Nicola Sturgeon has rejected calls for planning decisions to be placed in the hands of an independent body.
An alliance of environmental and heritage bodies this week called for a radical overhaul of the planning process, warning public trust in the system had been lost.
Nine groups, including the National Trust for Scotland, John Muir Trust and RSPB, said ministers should consider setting up an arms-length body to ensure decisions were “truly independent of government”.
Speaking during First Minister’s Questions, Scots Tory MSP Liz Smith said they had raised a “deep seated concern”.
She added: “Does the First Minister accept that that is a very serious issue that undermines the heart of local democracy and can only be addressed if there is an involvement of an independent body?”
Ms Sturgeon said: “The vast majority of planning decisions are already made locally by those who are best placed to consider in what circumstances planning consent should or should not be granted.
“I think that is right and proper.
“Planning does benefit greatly from being part of a democratic process, and it is informed at all stages by high quality objective professional advice.”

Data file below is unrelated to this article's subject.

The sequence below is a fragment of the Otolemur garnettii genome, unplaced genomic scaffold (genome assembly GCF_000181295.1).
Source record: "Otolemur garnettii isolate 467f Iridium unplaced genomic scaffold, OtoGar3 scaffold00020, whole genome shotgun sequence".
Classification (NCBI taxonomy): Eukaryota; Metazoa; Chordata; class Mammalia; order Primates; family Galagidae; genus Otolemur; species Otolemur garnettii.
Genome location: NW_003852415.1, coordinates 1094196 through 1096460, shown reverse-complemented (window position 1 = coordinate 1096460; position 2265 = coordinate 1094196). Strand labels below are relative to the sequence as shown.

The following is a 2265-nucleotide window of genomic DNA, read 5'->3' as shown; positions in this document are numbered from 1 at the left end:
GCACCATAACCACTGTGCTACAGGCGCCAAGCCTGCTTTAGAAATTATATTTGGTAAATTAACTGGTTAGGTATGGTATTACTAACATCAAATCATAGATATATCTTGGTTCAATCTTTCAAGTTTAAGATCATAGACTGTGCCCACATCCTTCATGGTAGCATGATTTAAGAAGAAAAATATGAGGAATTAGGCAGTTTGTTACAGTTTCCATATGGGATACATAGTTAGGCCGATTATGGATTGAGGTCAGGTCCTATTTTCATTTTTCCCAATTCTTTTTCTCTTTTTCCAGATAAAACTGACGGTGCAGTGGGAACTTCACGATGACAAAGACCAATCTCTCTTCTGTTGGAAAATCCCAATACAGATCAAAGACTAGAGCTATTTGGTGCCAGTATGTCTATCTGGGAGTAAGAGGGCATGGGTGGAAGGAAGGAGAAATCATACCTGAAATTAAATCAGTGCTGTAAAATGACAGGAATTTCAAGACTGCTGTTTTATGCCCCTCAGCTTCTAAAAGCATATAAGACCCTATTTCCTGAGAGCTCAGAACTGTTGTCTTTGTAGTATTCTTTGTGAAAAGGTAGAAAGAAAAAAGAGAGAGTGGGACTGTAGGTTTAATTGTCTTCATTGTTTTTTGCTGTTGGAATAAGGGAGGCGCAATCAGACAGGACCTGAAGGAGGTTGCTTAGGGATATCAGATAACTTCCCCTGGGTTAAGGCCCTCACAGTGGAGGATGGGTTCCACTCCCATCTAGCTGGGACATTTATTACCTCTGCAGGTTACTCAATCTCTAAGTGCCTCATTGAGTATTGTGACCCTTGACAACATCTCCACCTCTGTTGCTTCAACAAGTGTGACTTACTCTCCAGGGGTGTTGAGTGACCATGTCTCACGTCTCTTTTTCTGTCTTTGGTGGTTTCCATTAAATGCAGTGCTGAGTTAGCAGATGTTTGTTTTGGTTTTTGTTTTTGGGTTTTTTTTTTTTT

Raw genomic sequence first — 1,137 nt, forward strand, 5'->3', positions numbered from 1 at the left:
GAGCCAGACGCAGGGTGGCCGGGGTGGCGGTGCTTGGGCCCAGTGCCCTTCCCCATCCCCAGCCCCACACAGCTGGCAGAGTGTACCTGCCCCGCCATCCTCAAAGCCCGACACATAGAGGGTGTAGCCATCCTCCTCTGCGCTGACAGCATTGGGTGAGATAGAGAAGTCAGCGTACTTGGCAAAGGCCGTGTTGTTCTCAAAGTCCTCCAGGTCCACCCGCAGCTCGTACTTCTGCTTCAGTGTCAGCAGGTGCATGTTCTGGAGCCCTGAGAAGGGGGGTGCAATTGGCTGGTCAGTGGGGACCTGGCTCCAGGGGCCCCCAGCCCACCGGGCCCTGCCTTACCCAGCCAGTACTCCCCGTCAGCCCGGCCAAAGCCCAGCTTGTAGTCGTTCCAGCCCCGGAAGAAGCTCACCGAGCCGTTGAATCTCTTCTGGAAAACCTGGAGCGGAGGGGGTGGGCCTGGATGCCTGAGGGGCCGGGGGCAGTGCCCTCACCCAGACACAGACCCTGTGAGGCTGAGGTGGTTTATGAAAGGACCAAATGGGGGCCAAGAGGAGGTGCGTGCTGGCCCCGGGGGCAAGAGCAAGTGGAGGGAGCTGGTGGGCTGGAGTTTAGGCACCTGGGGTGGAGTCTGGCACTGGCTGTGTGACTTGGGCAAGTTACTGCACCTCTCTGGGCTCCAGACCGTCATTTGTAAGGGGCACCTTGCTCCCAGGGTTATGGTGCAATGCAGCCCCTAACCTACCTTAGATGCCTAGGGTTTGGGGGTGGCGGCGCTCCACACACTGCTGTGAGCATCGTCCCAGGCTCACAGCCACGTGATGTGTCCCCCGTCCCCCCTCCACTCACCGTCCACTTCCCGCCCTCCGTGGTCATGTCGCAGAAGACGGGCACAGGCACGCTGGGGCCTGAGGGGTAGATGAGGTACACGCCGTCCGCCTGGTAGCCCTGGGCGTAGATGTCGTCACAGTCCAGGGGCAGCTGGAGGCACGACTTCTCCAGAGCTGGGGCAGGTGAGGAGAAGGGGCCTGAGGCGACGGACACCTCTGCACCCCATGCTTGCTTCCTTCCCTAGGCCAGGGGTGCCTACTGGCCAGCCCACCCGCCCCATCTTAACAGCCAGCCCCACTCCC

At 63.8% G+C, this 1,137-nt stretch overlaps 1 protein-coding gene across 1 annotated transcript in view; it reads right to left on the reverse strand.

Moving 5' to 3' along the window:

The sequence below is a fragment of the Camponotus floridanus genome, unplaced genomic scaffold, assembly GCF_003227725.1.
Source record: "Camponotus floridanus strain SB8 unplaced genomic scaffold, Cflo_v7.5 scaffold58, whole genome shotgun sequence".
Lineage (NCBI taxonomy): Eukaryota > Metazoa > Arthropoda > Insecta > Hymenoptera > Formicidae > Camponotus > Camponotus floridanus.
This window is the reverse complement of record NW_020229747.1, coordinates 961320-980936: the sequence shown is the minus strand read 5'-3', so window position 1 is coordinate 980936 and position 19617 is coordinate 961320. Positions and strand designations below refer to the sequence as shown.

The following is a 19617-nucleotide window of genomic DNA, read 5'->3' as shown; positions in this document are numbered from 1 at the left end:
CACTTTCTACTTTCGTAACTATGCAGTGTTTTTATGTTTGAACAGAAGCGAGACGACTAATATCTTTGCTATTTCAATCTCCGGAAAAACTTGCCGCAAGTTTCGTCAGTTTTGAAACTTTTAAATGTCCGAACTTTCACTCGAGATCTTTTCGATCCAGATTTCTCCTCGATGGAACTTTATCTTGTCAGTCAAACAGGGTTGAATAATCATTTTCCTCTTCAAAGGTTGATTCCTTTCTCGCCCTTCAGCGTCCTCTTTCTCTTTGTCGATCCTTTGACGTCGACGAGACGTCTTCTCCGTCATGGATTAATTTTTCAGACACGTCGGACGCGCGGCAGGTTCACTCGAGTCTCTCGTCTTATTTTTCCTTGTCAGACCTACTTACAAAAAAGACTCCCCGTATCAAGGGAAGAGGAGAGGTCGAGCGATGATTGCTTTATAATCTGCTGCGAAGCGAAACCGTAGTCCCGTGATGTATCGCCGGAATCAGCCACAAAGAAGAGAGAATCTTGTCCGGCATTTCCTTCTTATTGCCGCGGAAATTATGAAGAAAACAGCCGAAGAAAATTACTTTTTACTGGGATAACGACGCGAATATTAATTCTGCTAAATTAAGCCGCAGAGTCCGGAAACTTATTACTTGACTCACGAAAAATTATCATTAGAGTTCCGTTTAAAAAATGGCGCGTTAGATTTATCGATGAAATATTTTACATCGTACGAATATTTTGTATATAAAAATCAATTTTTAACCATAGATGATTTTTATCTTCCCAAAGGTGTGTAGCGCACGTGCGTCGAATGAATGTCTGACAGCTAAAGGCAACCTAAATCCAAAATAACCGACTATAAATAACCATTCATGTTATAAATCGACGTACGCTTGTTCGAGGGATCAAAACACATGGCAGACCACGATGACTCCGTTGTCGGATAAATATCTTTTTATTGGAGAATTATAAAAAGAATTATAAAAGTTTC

She offered to meet the groups to discuss their concerns but added: “I don’t think we should take the planning system out of the democratic process, I think that would be a mistake.”
The groups cited recent decisions to permit wind farms in environmentally sensitive areas, development on green belt land and a luxury housing scheme near the Culloden battlefield site.
In an open letter published in The Herald on Monday, they said the planning system must be reformed to ensure transparency and the “objectivity of Scottish ministers”.
Local authorities determine most planning applications in the first instance, though ministers have the power to intervene in decision of national importance.
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